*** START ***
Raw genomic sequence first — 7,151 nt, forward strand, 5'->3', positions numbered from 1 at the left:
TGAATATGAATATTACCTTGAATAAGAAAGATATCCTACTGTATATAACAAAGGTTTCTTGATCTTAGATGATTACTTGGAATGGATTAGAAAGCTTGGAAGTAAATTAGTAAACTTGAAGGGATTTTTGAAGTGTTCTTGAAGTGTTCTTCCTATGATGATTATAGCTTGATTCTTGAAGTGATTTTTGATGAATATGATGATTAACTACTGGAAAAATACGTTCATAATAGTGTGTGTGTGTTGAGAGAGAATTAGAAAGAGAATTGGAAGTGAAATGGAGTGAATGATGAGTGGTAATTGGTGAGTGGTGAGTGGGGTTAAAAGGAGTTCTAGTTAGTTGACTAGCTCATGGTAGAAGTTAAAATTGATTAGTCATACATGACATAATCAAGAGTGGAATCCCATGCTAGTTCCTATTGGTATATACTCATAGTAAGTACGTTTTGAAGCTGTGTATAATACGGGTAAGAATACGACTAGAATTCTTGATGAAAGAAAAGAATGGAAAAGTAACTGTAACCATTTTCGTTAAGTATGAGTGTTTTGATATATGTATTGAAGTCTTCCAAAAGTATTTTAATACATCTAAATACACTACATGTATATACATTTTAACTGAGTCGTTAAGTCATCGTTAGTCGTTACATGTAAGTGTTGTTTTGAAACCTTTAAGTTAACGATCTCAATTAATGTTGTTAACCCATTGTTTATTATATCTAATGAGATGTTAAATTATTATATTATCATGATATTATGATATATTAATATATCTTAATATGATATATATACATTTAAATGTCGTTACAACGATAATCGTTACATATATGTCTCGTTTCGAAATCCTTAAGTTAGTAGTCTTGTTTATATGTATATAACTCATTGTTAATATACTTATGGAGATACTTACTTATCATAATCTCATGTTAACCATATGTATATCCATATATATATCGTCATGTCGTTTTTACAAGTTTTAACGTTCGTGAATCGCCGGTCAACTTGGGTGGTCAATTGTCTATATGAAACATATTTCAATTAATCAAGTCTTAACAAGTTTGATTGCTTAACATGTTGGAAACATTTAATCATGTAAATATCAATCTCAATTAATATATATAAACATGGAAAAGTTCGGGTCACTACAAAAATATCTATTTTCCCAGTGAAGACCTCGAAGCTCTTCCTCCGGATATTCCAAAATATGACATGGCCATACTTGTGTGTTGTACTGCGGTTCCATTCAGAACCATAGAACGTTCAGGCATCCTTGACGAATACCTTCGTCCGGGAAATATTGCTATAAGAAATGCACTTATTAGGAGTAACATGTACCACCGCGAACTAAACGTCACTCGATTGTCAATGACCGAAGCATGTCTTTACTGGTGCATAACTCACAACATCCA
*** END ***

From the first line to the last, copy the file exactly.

Raw genomic sequence first — 7,151 nt, forward strand, 5'->3', positions numbered from 1 at the left:
TGAATATGAATATTACCTTGAATAAGAAAGATATCCTACTGTATATAACAAAGGTTTCTTGATCTTAGATGATTACTTGGAATGGATTAGAAAGCTTGGAAGTAAATTAGTAAACTTGAAGGGATTTTTGAAGTGTTCTTGAAGTGTTCTTCCTATGATGATTATAGCTTGATTCTTGAAGTGATTTTTGATGAATATGATGATTAACTACTGGAAAAATACGTTCATAATAGTGTGTGTGTGTTGAGAGAGAATTAGAAAGAGAATTGGAAGTGAAATGGAGTGAATGATGAGTGGTAATTGGTGAGTGGTGAGTGGGGTTAAAAGGAGTTCTAGTTAGTTGACTAGCTCATGGTAGAAGTTAAAATTGATTAGTCATACATGACATAATCAAGAGTGGAATCCCATGCTAGTTCCTATTGGTATATACTCATAGTAAGTACGTTTTGAAGCTGTGTATAATACGGGTAAGAATACGACTAGAATTCTTGATGAAAGAAAAGAATGGAAAAGTAACTGTAACCATTTTCGTTAAGTATGAGTGTTTTGATATATGTATTGAAGTCTTCCAAAAGTATTTTAATACATCTAAATACACTACATGTATATACATTTTAACTGAGTCGTTAAGTCATCGTTAGTCGTTACATGTAAGTGTTGTTTTGAAACCTTTAAGTTAACGATCTCAATTAATGTTGTTAACCCATTGTTTATTATATCTAATGAGATGTTAAATTATTATATTATCATGATATTATGATATATTAATATATCTTAATATGATATATATACATTTAAATGTCGTTACAACGATAATCGTTACATATATGTCTCGTTTCGAAATCCTTAAGTTAGTAGTCTTGTTTATATGTATATAACTCATTGTTAATATACTTATGGAGATACTTACTTATCATAATCTCATGTTAACCATATGTATATCCATATATATATCGTCATGTCGTTTTTACAAGTTTTAACGTTCGTGAATCGCCGGTCAACTTGGGTGGTCAATTGTCTATATGAAACATATTTCAATTAATCAAGTCTTAACAAGTTTGATTGCTTAACATGTTGGAAACATTTAATCATGTAAATATCAATCTCAATTAATATATATAAACATGGAAAAGTTCGGGTCACTACAAAAATATCTATTTTCCCAGTGAAGACCTCGAAGCTCTTCCTCCGGATATTCCAAAATATGACATGGCCATACTTGTGTGTTGTACTGCGGTTCCATTCAGAACCATAGAACGTTCAGGCATCCTTGACGAATACCTTCGTCCGGGAAATATTGCTATAAGAAATGCACTTATTAGGAGTAACATGTACCACCGCGAACTAAACGTCACTCGATTGTCAATGACCGAAGCATGTCTTTACTGGTGCATAACTCACAACATCCA